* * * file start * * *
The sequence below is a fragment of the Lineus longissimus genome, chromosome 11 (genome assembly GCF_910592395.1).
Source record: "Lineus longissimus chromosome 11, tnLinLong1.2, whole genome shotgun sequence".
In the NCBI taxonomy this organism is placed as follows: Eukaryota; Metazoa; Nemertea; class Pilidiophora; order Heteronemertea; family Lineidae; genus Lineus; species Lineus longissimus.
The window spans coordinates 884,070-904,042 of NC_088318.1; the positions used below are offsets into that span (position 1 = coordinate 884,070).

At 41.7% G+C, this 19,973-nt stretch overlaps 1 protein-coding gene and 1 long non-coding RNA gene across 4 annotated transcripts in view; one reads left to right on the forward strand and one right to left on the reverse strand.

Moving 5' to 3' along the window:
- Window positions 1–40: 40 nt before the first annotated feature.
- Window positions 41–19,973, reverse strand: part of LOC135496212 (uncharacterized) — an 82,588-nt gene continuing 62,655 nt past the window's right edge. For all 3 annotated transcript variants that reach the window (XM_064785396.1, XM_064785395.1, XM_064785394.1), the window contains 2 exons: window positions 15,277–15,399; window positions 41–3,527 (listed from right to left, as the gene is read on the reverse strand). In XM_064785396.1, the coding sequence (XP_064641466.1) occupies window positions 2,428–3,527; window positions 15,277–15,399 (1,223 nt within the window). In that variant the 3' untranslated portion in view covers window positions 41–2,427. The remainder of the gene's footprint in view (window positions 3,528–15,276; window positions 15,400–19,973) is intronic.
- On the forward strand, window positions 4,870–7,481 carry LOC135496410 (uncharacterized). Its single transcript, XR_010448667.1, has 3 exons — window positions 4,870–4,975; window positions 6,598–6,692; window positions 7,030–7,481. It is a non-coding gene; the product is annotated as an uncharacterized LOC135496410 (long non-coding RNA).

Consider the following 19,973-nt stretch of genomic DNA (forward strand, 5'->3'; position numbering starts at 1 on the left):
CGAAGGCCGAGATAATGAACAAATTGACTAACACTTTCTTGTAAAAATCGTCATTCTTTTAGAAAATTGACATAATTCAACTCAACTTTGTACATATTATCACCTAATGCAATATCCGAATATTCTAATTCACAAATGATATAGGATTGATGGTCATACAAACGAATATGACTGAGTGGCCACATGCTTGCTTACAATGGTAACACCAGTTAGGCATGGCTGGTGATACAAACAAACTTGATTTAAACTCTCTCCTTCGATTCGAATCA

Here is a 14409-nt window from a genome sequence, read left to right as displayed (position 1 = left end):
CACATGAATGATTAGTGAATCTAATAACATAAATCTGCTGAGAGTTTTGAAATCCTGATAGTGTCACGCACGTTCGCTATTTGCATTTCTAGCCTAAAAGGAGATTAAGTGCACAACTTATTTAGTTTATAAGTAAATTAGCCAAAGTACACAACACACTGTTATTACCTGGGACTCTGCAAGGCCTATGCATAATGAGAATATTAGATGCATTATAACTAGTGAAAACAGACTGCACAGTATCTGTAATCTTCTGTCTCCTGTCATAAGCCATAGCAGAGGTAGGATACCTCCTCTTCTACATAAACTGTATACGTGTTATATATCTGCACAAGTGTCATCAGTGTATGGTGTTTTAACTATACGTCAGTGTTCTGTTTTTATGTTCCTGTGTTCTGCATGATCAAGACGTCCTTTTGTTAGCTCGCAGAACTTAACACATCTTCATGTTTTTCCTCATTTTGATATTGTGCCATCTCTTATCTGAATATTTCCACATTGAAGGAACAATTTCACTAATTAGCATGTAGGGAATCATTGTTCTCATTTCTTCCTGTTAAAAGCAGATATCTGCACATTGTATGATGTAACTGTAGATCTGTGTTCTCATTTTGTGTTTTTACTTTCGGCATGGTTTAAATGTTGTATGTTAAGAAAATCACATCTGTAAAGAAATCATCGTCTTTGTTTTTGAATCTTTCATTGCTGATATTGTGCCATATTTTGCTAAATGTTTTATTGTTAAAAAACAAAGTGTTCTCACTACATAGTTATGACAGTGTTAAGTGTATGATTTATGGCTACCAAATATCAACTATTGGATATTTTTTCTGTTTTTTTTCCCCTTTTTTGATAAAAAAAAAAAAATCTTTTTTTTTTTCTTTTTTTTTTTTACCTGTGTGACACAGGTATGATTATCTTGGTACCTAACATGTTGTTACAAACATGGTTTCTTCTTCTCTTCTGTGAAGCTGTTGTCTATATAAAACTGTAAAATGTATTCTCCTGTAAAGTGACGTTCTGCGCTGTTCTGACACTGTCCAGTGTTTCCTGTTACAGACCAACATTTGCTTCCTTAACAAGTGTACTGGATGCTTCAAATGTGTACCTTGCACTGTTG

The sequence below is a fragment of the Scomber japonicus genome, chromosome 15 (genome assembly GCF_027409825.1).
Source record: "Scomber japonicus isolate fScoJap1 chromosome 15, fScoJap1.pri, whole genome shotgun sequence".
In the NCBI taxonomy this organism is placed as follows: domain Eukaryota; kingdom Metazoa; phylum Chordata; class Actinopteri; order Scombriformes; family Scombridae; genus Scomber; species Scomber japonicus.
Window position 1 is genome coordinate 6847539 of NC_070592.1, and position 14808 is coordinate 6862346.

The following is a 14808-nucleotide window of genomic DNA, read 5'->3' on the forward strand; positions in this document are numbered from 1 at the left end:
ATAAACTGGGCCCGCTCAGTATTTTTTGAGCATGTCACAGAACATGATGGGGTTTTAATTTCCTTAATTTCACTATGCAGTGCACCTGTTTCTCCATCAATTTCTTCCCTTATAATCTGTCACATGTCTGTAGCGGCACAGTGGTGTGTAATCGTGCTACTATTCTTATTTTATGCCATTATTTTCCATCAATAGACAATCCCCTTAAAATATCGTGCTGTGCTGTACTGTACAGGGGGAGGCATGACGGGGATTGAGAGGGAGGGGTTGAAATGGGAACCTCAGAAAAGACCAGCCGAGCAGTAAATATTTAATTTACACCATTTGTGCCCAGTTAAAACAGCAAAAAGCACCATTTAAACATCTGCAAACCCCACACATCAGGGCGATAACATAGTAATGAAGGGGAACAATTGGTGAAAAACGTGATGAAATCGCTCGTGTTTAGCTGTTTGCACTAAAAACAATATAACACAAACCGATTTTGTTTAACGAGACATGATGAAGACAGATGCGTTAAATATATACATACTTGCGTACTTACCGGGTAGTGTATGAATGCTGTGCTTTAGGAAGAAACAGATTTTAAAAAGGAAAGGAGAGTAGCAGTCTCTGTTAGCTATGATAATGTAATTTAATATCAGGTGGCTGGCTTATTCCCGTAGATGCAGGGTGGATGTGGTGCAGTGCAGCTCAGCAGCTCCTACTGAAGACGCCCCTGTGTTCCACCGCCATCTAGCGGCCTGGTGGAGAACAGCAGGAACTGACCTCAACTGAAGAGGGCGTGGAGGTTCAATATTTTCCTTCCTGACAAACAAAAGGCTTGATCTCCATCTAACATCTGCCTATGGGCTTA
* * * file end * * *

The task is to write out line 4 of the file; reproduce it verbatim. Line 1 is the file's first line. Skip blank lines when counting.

The window spans coordinates 884,070-904,042 of NC_088318.1; the positions used below are offsets into that span (position 1 = coordinate 884,070).